In commercial contexts, mainstream localization decisions have traditionally targeted markets where a short-term return on investment will offset the localization costs (Exton et al. 2010, 81), whereas, in contexts where social, cultural, or political motivations are more important than the commercial return on investment, localization decisions may instead prioritize the dissemination of information as widely as possible, or specifically to those without access to the knowledge (Ibid; Anastasiou and Schäler 2010). More recently, the term localization has come into use by international aid organizations for their humanitarian practice to refer to the deployment of local resources such as local agents and local response models (Folaron 2019, 204). With such a wide range of contexts in which localization concepts are applied and decisions are made, it seems timely to call for papers examining localization practices around the world across different sectors. This special issue of the Journal of Internationalization and Localization (JIAL) therefore aims to bring into cognisance previously less recognised locale-specific issues, emerging trends or research projects (including publicly funded research programmes and PhD research) as well as types of localization undertaken and localization tools used or under development.
On December 11 2019, I had the privilege to participate as IATIS representative in an important event on war and the global politics of translation held at UN headquarters in New York City and hosted by the Permanent Missions of Spain and the Republic of Fiji to the UN as well as the UN Department of Safety and Security (UNDSS). The event - titled #ProtectLinguists - was a panel discussion featuring a variety of speakers representing the world language community and transnational Human Rights activist communities. The panel discussion was co-organized by Red T, a nonprofit organization advocating for the protection of translators and interpreters in high-risk settings worldwide and moderated by Linda Fitchett of the International Association of Conference Interpreters. The audience was comprised of a remarkable number of representatives from the world languages community, including the International Association of Conference Interpreters (AIIC), International Federation of Translators (FIT), the International Association of Professional Translators and Interpreters (IAPTI), Critical Link International (CLI), the World Association of Sign Language Interpreters (WASLI) and the International Association of University Institutes with Translation and Interpretation Programs (CIUTI).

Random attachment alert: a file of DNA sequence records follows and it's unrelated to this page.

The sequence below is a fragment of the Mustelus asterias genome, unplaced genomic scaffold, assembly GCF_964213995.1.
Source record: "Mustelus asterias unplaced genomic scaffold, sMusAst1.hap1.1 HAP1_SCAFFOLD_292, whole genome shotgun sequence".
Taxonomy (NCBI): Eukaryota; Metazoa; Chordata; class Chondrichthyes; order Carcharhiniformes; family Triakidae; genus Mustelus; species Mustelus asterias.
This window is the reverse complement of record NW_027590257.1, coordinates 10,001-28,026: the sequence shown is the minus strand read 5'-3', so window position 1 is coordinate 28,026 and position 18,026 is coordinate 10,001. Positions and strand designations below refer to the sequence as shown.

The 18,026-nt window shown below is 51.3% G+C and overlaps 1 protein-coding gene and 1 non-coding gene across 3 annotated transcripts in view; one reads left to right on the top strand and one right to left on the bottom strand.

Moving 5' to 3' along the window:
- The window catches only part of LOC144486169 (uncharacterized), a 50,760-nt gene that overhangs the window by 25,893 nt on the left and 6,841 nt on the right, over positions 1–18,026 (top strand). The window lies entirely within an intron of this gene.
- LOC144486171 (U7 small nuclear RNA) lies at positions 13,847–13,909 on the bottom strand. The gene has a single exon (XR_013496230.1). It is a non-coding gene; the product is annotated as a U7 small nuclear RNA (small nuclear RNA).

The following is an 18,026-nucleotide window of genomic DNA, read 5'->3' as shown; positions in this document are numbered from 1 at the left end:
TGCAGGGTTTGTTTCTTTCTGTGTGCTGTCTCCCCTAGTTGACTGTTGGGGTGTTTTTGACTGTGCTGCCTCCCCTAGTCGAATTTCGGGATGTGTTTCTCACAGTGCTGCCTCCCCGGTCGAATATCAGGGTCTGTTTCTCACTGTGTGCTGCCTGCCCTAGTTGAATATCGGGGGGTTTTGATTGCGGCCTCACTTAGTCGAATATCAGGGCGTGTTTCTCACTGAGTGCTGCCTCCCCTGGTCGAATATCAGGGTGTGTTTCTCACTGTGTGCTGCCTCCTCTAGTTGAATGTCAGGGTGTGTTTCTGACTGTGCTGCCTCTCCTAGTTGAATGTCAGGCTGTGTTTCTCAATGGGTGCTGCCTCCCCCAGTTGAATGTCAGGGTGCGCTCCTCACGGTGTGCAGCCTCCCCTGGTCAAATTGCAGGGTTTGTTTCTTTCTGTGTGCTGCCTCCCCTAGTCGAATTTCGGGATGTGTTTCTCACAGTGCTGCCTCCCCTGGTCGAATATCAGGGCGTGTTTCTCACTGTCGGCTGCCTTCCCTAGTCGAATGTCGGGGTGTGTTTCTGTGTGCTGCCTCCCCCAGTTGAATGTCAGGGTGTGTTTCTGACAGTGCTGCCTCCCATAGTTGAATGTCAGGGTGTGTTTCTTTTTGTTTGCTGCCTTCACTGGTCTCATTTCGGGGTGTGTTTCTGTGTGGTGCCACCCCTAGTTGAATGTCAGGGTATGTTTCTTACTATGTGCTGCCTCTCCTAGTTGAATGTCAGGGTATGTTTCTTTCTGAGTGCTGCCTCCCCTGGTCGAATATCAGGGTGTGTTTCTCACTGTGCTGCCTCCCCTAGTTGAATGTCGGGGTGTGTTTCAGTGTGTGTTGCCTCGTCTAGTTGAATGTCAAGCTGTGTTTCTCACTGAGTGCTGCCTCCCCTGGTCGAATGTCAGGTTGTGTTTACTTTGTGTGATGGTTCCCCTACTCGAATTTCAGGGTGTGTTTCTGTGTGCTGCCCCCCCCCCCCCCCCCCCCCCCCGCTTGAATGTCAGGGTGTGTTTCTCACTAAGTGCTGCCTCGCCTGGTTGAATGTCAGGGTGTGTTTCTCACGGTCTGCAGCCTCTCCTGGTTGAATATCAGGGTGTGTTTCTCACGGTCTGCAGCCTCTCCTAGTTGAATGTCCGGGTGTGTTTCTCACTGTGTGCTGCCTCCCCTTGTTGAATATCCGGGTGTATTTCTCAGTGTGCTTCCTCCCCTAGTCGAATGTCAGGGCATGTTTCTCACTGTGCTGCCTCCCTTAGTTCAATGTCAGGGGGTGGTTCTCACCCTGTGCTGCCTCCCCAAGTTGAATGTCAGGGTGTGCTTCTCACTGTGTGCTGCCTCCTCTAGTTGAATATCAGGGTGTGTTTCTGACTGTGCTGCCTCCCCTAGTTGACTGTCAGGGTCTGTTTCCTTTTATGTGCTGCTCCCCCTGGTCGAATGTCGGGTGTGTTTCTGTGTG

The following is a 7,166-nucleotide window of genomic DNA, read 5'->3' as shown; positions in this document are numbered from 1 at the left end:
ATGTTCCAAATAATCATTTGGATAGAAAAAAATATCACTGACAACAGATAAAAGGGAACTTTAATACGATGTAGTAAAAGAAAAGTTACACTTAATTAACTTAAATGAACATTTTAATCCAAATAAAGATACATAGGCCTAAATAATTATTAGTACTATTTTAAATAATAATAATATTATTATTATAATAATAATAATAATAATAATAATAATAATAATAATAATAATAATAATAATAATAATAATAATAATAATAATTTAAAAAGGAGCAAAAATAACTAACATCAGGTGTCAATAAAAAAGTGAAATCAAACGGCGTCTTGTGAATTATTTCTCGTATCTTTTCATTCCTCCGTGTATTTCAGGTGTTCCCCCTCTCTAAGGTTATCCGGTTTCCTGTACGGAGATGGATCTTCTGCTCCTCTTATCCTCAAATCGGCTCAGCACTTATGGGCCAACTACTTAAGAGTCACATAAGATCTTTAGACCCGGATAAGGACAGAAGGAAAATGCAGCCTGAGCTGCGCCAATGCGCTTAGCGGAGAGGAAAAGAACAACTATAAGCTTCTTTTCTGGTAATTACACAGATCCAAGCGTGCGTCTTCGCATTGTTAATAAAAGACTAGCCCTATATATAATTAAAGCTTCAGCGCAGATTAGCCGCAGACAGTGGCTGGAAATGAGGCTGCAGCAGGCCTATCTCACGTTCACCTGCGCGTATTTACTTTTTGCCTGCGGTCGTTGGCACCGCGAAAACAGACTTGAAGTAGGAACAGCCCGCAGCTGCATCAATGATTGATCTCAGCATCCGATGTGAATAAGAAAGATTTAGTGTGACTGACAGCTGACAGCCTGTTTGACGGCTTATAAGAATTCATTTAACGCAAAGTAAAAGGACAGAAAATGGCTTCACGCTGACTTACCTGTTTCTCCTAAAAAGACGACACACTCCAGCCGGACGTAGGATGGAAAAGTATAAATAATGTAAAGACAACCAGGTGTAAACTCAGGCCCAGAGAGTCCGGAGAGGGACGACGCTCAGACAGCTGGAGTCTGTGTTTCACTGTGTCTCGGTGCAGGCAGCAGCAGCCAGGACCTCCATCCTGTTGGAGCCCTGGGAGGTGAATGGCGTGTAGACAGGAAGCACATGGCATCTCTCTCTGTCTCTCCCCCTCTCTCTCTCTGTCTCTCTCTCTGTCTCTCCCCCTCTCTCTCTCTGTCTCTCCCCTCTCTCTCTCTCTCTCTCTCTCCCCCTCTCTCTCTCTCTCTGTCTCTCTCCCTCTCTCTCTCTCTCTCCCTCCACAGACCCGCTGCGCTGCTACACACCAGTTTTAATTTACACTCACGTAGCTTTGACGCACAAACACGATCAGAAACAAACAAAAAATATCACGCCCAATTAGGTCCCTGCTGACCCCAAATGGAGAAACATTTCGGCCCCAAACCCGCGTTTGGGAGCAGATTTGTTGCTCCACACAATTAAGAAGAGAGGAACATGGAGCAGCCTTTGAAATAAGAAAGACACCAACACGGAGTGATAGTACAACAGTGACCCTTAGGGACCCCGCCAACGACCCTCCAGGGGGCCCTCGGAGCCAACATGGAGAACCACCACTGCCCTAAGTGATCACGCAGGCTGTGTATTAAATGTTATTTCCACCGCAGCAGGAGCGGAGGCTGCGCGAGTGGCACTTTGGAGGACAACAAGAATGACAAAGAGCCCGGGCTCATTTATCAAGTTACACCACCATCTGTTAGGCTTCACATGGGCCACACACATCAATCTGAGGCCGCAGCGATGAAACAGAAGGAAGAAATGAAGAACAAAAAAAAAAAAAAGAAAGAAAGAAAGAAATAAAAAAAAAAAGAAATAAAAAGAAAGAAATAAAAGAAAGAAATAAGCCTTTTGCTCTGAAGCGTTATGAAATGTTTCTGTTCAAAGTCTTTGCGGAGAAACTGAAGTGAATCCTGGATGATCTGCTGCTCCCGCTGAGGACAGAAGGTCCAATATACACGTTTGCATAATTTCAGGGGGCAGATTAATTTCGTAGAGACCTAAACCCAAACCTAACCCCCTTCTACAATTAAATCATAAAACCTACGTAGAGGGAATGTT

University of the Witwatersrand, Johannesburg
The Department of Translation and Interpreting at Wits is seeking to employ a Senior Lecturer/Lecturer or Associate Lecturer in Interpreting Studies. Candidates should have experience in training liaison, consecutive and simultaneous interpreters, have native or near native competence in English and at least one other language, preferably two, and be able to handle training across a range of language combinations
Contributions are invited for the fourth issue of
Hieronymus – Journal of Translation Studies and Terminology,
scheduled for publication in December 2017.
(Deadline for submission of proposals extended to 30 November 2016)
The AUSIT 2016 Mini Conference Organising Committee is now inviting translation and interpreting scholars as well as practising translators and interpreters to submit proposals for this national and international gathering of people interested in interpreting and translating.
This year, AUSIT is focussing efforts on raising public awareness of the translating and interpreting profession. The theme of this mini-conference, Practice, Research and Public, offers participants a forum to present on issues related to practice, research and translation and interpreting in the public space.
For more information, please check the following link:
This conference seeks to interrogate the role of translators in, and of, Asia as participants in, and commentators on, a changing world. Translators minimise or break down barriers between the ‘I’, ‘you’, ‘we’ and ‘Other’, and in doing so, create inclusive local, regional and global experiences and life trajectories for consumers of linguistic and cultural artefacts. Yet, translation can also be an exclusive process: decisions about what is translated, how and for whom, have far-reaching implications for the inclusion and exclusion of certain communities and/or stakeholders, simultaneously empowering some and disempowering others. This conference seeks to explore the ethics of translation in a transforming Asia from the perspective of Asian Translation Traditions (ATT): for further information, please check the complete Call for Papers here (http://future.arts.monash.edu/asiantranslation7/call-for-papers/) Abstracts and panel proposals can be submitted online before midnight on 23rd December 2015.
The 2nd East Asian Translation Studies Conference (EATS 2)
9 and 10July 2016
Prof Mona Baker (The University of Manchester, UK)
Prof Keijiro Suga (Meiji University, Japan)
Call for Papers
Conference Theme: "Constructing/Deconstructing East Asia"
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